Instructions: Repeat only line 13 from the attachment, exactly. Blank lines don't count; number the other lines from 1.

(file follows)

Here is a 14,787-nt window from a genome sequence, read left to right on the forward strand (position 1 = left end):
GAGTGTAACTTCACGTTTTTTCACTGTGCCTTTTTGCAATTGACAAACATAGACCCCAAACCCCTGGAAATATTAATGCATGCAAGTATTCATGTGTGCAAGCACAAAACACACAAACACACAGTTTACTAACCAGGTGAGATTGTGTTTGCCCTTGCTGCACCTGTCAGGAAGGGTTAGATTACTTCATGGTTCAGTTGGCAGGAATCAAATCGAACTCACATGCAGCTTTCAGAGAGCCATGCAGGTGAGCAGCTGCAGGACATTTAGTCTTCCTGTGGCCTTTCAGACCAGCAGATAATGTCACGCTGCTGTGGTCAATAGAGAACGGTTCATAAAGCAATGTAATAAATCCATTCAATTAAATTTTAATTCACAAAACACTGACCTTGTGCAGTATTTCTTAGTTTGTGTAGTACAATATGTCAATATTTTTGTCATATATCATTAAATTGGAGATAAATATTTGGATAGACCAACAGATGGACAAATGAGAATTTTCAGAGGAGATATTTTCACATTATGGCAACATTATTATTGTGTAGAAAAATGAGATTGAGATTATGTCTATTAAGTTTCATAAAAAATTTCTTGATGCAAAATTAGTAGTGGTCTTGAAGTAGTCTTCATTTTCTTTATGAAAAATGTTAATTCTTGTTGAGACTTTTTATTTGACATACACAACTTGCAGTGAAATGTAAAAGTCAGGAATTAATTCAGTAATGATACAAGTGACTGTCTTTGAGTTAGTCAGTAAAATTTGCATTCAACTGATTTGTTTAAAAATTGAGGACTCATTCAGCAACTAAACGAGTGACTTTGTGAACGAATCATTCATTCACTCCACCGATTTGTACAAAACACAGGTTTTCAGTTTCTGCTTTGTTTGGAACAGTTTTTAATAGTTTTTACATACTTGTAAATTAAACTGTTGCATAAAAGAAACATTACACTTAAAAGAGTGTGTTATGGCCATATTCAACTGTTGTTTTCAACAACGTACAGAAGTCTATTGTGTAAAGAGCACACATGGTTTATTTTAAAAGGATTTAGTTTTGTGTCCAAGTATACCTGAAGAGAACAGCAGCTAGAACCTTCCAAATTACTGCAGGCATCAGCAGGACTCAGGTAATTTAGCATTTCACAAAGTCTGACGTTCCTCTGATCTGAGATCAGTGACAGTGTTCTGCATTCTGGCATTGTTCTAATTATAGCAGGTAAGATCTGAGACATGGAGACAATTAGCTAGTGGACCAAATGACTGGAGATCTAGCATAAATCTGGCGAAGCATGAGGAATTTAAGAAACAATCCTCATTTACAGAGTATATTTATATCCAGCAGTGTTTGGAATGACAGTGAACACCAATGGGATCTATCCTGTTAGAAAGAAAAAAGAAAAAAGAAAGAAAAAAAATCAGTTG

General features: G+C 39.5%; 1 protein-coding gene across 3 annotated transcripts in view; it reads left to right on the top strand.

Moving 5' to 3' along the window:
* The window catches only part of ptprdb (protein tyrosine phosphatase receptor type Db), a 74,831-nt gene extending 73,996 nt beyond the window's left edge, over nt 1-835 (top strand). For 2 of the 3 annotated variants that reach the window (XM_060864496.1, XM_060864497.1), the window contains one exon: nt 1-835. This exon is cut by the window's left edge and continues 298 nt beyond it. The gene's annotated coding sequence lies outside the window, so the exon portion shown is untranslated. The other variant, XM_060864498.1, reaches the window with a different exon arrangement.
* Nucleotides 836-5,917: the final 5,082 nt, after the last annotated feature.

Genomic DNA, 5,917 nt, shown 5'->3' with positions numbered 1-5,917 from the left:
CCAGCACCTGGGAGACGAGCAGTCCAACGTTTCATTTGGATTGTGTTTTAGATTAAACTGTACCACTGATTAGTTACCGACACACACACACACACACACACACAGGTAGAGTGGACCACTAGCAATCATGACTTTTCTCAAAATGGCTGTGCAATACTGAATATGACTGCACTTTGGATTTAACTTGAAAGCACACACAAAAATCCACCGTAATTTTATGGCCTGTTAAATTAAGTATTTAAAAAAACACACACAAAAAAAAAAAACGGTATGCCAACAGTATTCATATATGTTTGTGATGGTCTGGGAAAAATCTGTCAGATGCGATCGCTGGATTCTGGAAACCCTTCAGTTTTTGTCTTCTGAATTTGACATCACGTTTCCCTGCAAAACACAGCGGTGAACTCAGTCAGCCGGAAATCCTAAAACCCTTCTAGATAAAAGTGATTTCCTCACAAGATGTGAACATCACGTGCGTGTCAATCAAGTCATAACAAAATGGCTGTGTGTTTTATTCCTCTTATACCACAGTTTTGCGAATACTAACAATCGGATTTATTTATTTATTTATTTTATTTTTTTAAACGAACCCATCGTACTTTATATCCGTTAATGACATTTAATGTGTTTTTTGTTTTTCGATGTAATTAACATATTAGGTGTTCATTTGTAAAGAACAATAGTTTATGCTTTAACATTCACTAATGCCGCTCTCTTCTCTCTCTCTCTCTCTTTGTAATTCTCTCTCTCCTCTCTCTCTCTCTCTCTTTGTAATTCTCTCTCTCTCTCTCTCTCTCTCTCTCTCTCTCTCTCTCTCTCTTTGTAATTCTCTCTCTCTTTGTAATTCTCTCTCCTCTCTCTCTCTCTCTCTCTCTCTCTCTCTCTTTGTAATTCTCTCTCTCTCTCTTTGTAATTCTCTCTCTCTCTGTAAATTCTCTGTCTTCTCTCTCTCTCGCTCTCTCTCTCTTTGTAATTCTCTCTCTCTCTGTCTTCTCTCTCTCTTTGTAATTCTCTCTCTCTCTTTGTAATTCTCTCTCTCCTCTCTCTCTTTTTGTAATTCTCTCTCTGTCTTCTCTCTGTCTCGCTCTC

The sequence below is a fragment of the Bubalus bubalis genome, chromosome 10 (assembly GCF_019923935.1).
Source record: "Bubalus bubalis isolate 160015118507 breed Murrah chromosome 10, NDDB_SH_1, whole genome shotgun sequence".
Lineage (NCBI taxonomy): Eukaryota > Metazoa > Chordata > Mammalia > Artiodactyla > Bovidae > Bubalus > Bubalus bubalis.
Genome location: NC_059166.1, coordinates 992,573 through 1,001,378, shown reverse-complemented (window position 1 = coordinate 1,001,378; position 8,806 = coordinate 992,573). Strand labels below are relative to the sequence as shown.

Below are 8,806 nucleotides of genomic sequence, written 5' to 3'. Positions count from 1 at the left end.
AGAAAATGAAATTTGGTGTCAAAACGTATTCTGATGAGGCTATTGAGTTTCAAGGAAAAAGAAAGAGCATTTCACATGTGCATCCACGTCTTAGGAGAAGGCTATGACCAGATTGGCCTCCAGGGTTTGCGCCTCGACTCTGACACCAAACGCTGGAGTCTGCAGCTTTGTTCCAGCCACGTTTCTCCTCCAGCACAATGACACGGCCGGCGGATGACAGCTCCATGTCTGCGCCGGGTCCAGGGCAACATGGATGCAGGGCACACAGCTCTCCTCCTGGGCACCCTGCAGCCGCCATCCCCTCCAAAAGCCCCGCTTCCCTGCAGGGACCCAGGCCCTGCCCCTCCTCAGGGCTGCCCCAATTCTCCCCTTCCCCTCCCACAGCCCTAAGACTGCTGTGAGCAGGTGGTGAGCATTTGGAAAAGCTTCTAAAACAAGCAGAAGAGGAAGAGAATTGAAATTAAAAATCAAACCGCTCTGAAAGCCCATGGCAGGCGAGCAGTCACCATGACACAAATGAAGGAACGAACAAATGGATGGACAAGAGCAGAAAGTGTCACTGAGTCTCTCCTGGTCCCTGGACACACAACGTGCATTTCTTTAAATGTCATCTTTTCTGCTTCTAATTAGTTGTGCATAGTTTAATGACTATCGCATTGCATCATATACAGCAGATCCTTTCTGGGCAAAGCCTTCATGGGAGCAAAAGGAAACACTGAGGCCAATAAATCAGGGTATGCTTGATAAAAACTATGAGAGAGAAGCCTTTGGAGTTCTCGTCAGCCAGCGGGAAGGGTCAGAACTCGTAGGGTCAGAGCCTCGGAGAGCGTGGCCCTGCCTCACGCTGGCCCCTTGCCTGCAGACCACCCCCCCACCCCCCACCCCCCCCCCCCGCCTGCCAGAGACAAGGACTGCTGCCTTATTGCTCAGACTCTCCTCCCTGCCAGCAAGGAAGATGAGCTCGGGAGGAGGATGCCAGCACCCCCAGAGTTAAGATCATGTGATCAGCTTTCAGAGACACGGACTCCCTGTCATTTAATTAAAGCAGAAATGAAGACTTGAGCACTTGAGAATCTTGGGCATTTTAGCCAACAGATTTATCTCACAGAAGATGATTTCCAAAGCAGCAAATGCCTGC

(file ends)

Below are 8,806 nucleotides of genomic sequence, written 5' to 3'. Positions count from 1 at the left end.